Religious revolution in spin cycle

The Whirling Dervishes take turns to reach God at Ted Mann

Sara Nicole Miller

Clothed in wide, white skirt-robes and camel-haired cylindrical headdresses representing the gravestone and the shroud of the human ego, the Dervishes stand and prepare to whirl, their eyes closed, minds transfixed. Ottoman court music of flutes, string and percussion play in the background as the costumed men begin their tightly structured mystical trance. As they start to spin in circles, their arms unfold; the right arm lifts towards God and the skies while the left arm turns toward the earth. The ritualistic whirling dance can last hours.

This seven-century-old ceremony performed by the Mevlevi Order of Turkey (known in the West as the Whirling Dervishes) is one of the most exquisite spiritual rituals performed in the world today. The highly choreographed ritual, known as Sema, is so complex and perplexing that it has been widely studied in the dance, religion and culture fields of academia.

For one evening only, inquisitive Twin Citians of any faith and cultural background will have the opportunity to witness this sacred ritual performed at the University’s Ted Mann Concert Hall.

The inspiration for the ritual is based on a scientifically recognized condition: The fundamental purpose of existence is to revolve, and that every object and living being is interconnected through a cycle of revolution. Blood circulates in the body. Planets follow orbits. And humans and beasts are born of the earth only to live, die and return to it. Revolution is the ultimate worldly process.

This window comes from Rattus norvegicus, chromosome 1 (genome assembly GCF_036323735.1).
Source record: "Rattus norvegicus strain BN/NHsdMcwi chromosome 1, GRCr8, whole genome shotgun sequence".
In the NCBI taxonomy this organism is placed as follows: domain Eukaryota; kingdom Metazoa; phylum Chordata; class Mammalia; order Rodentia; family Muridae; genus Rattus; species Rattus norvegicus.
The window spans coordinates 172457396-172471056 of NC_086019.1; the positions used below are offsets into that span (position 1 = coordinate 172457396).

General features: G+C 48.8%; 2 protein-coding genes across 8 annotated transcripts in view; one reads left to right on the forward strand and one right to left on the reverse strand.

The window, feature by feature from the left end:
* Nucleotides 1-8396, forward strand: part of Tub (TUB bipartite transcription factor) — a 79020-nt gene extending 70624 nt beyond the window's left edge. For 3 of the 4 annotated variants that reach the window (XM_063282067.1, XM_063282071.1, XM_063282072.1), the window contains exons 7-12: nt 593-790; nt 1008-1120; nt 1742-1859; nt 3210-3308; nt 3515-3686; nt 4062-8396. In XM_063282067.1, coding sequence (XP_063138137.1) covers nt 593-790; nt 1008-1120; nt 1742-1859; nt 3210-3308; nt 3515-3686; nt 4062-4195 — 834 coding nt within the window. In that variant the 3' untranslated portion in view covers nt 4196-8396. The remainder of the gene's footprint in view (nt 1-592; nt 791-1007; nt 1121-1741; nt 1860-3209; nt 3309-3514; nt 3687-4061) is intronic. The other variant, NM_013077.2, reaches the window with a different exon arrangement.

The Dervishes seek to consciously engage in the shared revolution of all beings through their spinning movements. They slip into a trancelike state, evoking a spiritual ascent into a shared consciousness with God.

The Whirling Dervishes of Turkey are Sufi Muslims, and throughout the centuries they have widely contributed to Turkish customs, history and culture.

Founded by 13th-century philosopher and poet Mevlana Jalaluddin Rumi, Sufism is a moderate branch of Islam. Through the teachings of Rumi and the Quran, its followers seek to promote universal values of justice while seeking a direct experience with God and an ultimate reality.

It isn’t every day that such a world-renowned ceremony is performed here in the Twin Cities. The Mevlevi Order has been performing in Europe and North America since only the 1970s. Based in Rumi’s hometown of Konya, Turkey, the Dervishes travel the world only sporadically, performing the Sema to audiences numbering in the thousands.

The performance is sponsored by the Northern Lights Society, a local nonprofit organization dedicated to promoting interfaith dialogue, understanding and tolerance through social interaction and the exchange of ideas. Yasir Bilgin, the interfaith dialogue coordinator for the Northern Lights Society, stressed the importance of such performances that unite people across the religious spectrum, especially in turbulent times when common ground can be hard to find.

The Whirling Dervishes represent more than just an intricate ceremony of spiritual devotion. They are symbolic of universal, humanistic ideals – such as peace, love and tolerance.